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    The International Criminal Tribunal for the Former Yugoslavia

    By Sammy Witt, UN Youth Rep

    The International Tribunal for the Prosecution of Persons Responsible for Serious Violations of International Humanitarian Law Committed in the Territory of the Former Yugoslavia since 1991 (or ICTY) held their twenty-fourth and last ever annual review at the General Assembly of the UN last week, and I had the opportunity to attend.

    This was an extremely exciting opportunity, considering its importance. The Tribunal was the first court to undertake the prosecution and adjudication of the gravest international crimes since the post-World War II Nuremberg and Tokyo trials. The Tribunal, based in The Hague, one of the few big UN cities, has left none of the 161 persons they identified at large, making it one of the most successful tribunals of its kind.

    But what exactly is this War Tribunal about? The unraveling of the Eastern Bloc, and particularly former Yugoslavia, came with a series of wars, most notably the war in Croatia between 1991 and 1995 and the war in Bosnia between 1992 and 1995. Slovenia had a smaller conflict that lasted 10 days and was settled peacefully. The war in Kosovo in 1998 and 1999 was the last armed conflict in the Balkans.

    Even though the reasons such a big, complex and diverse state would fall apart are complicated, you could say that most of the issues are related to the imbalance of powers within Yugoslavia. Serbia, the richest out of the 8 countries and autonomous zones that made up Yugoslavia, also held a lot more political power than the others, having four times as many votes in the presidential elections as the other countries and autonomous zones did. Only in the aftermath of the fall of the Eastern Bloc did the ethnic tensions become such a significant problem. The pursuit of a “greater Serbia,” an effort that involved ethnic cleansing, is not only responsible for at least 130,000 deaths but also for the raping of 20,000 to 50,000, mostly Muslim women. Many of these happened in the so-called “rape camps” run by the Serbian military. Rape was used as a weapon of war and an instrument of systematic ethnic cleansing, to terrorize the civilian population, extort money from families, and force people to flee their homes.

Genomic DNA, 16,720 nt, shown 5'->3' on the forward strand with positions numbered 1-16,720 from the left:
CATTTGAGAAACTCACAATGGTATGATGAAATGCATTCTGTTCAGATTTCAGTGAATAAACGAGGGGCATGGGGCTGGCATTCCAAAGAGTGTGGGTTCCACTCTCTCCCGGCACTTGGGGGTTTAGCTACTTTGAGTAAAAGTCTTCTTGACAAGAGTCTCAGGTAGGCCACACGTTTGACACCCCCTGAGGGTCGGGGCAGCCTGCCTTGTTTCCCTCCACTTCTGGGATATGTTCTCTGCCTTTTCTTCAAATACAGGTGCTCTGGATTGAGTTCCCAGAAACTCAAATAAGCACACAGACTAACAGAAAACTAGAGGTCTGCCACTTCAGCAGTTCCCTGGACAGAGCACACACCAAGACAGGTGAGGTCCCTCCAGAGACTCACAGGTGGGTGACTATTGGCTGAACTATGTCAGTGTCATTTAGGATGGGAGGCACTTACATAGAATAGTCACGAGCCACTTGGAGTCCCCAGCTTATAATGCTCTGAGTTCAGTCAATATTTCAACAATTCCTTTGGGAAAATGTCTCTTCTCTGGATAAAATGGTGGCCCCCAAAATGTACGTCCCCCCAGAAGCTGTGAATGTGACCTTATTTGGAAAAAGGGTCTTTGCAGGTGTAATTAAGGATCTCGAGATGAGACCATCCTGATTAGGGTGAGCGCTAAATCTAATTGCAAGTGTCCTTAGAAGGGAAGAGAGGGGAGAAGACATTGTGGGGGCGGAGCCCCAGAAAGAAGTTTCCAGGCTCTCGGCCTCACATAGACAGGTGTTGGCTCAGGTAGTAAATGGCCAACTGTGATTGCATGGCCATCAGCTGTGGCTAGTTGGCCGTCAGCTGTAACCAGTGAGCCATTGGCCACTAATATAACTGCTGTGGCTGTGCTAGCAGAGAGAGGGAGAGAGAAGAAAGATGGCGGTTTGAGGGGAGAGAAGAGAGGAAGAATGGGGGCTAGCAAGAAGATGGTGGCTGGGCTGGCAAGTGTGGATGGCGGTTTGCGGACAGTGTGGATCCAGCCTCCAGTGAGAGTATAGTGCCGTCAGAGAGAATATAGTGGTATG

All of these atrocities had to be redressed.The tribunal reached a sentence in 131 cases.3 Unfortunately, what was perhaps the most important trial held by the Tribunal was never concluded: Former Serbian President Slobodan Milosevic died in his cell in March 2006. He had been charged with war crimes, genocide and crimes against humanity in connection with the wars in Croatia, Bosnia, and Kosovo. Several other indicted individuals also died before a verdict could be reached.

    It is very difficult to talk about about all of these abominations committed in the former Yugoslavia without turning people into statistics. It is even more difficult though, to retell the survivors' personal narratives, without having it break your heart. Even so, I believe this to be of vital importance. Let’s not forget about these and other atrocious crimes committed, and why the UN is of importance to all of us.


    Suggested further reading:

    Robert Fisk; Bosnia War Crimes: 'The rapes went on day and night': Robert Fisk, in Mostar, gathers detailed evidence of the systematic sexual assaults on Muslim women by Serbian 'White Eagle' gunmen;Monday 8 February 1993; the Independent; http://www.independent.co.uk/news/world/europe/bosnia-war-crimes-the-rapes-went-on-day-and-night-robert-fisk-in-mostar-gathers-detailed-evidence-of-1471656.html

    Tanja Matic; Balkan Blood Ties: Children of The Hague's Accused Deny the 'War Crimes' of Their Fathers; February 17, 2015; Vice Magazine; https://news.vice.com/article/balkan-blood-ties-children-of-the-hagues-accused-deny-the-war-crimes-of-their-fathers

    1Unknown Author; Wikipedia entry: Yugoslav Wars; published after 2015; https://en.wikipedia.org/wiki/Yugoslav_Wars#cite_note-HLC-2

    2 Sue Turton; Bosnian War rape survivors speak of their suffering 25 years on; 21 July 2017; The Independent; http://www.independent.co.uk/news/long_reads/bosnia-war-rape-survivors-speak-serbian-soldiers-balkans-women-justice-suffering-a7846546.html

    3 United Nations, ICTY; ICTY Facts & Figures; September 2016; http://www.icty.org/sites/icty.org/files/images/content/Infographic_facts_figures_en.pdf

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